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Vorto

Hi there • hola • cześć,

If you don’t know us, my name is Michał and she is Katie. We are founders of Vorto – an app for language learners and we’re very excited to invite you to try it out. 

In January of 2017 we moved to Spain with the idea to learn Spanish and to work on Vorto. Three years later, I can’t say I’ve learned the language, but now I have an app to help me improve. I hope you will find it useful too. Please check it out, give it a try and let me know what you think!

If you’re studying a foreign language or know someone who does, please share Vorto with them. Once you register, you will have 14 days to try the app without commitment.

Cheers,
Michał

Uncategorized

Vorto – Sounds foreign… yet kind of familiar.

Wouldn’t it be great to have a universal second language that is easy to learn and can be used to communicate with millions of people around the world? One language that is a blend of all the others sounds like a utopian fantasy, but could it be a reality.

Let me introduce to you Ludwig Zammenhof and his nineteenth-century creation, Esperanto. Ludwig was a Polish-Jewish ophthalmologist living in Białystok who grew up fascinated with the idea of a world without wars. He believed that the easiest way to achieve that goal would be if people were able to communicate with each other without language barriers. You need to remember that they didn’t have the internet back then and access to books and budget airlines was pretty limited. So Europeans didn’t really know much about each other.

Ludwik Zamenhof on an old Polish coin.

While still in school, Dr. Ludwig developed Esperanto – a new international auxiliary language. It is structured by a set of 16 grammatical rules, no tricky exceptions, and built around a lexicon of word roots coming from primarily Roman languages. Around 75% of all words come from French and another 20% is rooted in the Anglo-germanic languages. Surprisingly, only about 1% of the vocabulary can be traced back to his native Slavic languages. Esperanto includes a very small portion of Hebrew, Arabic and Japanese.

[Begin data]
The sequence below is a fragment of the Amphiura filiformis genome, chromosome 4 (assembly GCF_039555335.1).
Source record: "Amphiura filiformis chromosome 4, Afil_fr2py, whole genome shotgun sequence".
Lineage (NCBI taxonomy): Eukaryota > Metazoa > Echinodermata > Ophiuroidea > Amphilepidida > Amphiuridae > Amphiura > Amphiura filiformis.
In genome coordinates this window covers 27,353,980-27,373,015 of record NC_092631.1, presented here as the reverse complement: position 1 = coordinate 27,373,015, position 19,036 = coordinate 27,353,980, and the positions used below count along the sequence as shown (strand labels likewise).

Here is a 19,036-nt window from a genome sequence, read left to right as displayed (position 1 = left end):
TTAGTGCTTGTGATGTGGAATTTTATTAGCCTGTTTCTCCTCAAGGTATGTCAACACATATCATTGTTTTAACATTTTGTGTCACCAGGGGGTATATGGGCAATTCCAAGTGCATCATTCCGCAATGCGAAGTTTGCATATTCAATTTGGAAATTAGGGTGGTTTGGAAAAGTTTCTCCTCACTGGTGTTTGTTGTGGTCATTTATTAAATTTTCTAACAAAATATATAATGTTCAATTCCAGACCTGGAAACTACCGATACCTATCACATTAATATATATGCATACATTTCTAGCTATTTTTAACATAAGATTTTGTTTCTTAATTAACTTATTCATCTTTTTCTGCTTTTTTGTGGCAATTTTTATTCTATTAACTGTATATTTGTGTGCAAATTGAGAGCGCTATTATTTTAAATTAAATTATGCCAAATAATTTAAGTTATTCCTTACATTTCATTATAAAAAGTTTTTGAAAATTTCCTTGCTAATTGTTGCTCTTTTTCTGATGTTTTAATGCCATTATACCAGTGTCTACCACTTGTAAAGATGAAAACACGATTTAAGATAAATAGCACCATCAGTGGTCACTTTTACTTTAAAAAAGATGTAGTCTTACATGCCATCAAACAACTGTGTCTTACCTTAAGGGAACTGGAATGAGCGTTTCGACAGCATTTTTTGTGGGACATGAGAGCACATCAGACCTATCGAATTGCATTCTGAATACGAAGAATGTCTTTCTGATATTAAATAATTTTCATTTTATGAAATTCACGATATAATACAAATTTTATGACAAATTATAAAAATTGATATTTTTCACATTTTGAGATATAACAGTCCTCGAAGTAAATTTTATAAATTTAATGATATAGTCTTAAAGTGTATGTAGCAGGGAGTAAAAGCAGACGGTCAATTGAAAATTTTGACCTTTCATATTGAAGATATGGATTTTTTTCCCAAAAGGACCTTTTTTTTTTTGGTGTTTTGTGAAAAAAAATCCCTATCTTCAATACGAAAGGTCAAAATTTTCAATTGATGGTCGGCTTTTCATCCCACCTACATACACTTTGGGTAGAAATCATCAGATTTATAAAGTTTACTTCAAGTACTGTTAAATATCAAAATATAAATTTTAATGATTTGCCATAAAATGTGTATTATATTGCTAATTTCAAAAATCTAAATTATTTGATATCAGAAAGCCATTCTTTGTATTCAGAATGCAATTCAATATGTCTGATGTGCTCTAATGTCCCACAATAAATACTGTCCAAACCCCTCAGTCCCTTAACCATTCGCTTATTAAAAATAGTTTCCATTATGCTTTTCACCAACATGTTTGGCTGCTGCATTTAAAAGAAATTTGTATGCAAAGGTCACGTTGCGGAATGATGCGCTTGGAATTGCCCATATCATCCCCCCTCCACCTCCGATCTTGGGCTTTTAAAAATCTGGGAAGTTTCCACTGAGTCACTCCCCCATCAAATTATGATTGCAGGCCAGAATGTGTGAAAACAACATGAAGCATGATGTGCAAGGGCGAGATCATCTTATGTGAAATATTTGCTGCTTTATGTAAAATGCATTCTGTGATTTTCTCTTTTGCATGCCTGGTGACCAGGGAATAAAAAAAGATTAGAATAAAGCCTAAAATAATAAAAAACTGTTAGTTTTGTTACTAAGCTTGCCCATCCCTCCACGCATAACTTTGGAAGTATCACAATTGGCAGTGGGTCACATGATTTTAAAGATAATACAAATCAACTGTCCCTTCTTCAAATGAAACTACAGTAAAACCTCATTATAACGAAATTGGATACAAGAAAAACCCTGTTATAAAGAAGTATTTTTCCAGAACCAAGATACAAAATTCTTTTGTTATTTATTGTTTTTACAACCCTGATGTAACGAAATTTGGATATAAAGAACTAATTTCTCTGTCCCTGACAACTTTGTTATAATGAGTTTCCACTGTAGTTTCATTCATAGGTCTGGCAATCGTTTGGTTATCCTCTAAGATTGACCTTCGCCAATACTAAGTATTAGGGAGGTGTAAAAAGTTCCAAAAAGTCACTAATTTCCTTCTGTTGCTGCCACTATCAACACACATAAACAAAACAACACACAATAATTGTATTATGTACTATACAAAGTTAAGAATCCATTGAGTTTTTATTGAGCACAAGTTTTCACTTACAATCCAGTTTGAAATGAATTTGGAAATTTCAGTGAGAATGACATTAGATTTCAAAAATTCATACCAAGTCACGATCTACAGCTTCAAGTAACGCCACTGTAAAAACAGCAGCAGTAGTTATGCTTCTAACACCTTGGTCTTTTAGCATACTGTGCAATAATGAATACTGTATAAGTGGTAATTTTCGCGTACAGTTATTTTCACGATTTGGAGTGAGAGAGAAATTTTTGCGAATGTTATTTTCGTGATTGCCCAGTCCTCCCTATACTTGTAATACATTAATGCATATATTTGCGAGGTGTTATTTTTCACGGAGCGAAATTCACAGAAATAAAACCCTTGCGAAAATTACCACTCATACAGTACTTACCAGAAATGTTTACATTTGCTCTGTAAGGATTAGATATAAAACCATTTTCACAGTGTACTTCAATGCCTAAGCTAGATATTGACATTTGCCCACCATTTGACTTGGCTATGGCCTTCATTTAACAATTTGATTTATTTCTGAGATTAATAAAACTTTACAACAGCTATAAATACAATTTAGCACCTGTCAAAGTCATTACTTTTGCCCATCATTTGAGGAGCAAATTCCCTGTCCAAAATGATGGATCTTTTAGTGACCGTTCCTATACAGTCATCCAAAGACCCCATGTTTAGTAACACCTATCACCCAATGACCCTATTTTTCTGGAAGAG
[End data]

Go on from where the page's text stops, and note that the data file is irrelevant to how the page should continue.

And why do we mention dr. Zamenhof and his Esperanto?

I learned about Esperanto and Dr. Zamenhof during a history class in High School. I was fascinated by the idea of intentionally creating something so complex yet approachable by finding similarities between languages around Europe. I find it impressive that someone’s dream was to stop wars by connecting people with a new language. While Esperanto might not be used as a universal language the way Zamenhof imagined, Esperanto is still used by millions of people. The language has a thriving community of people around the world.

When we were trying to find a name for our language learning project, we toyed with ideas rooted in English, Spanish or my native Polish. I remember sitting at an airport and waiting for my flight to Chicago with Google Translate opened in my browser. I had a list of random words associated with language learning and was trying them out one by one. While clicking around Google’s interface I noticed Esperanto as a language they offer. At that point I didn’t really know which phrase will be the best candidate yet but I knew I want it to be in Esperanto. After a few tries, we ended up with Vorto.

Vorto
Thoughts on Language

Why we love Linguistic Maps

There’s a lovely corner of Reddit called Map Porn. You can find more maps than you ever thought existed. Some are fantastical simulations based on video games, and others would be collecting dust in library storage if not for the internet. My favorite part about this collection of maps is what they can tell us about language.

Maps can put interesting facts into a spatial context.

New Orleans’ Hidden Etymologies

They reveal hidden barriers.

This map takes the common question of “What are you doing?” to show how widely it varies throughout the Arab World. Dialects transcend political and natural borders, therefore the areas presented should be viewed as a fluid and ever-changing approximation.

They help you explore linguistic trends.

Country genders in Portuguese

A simple map of the right data can help you scratch the surface of the varieties of the human experience.

Travel time to the nearest city in India
Travel time to the nearest city in Australia

Or see how the human experience has scratched the surface.

“I am here,” written by a million fingertips on a map in Times Square’s subway station.

 

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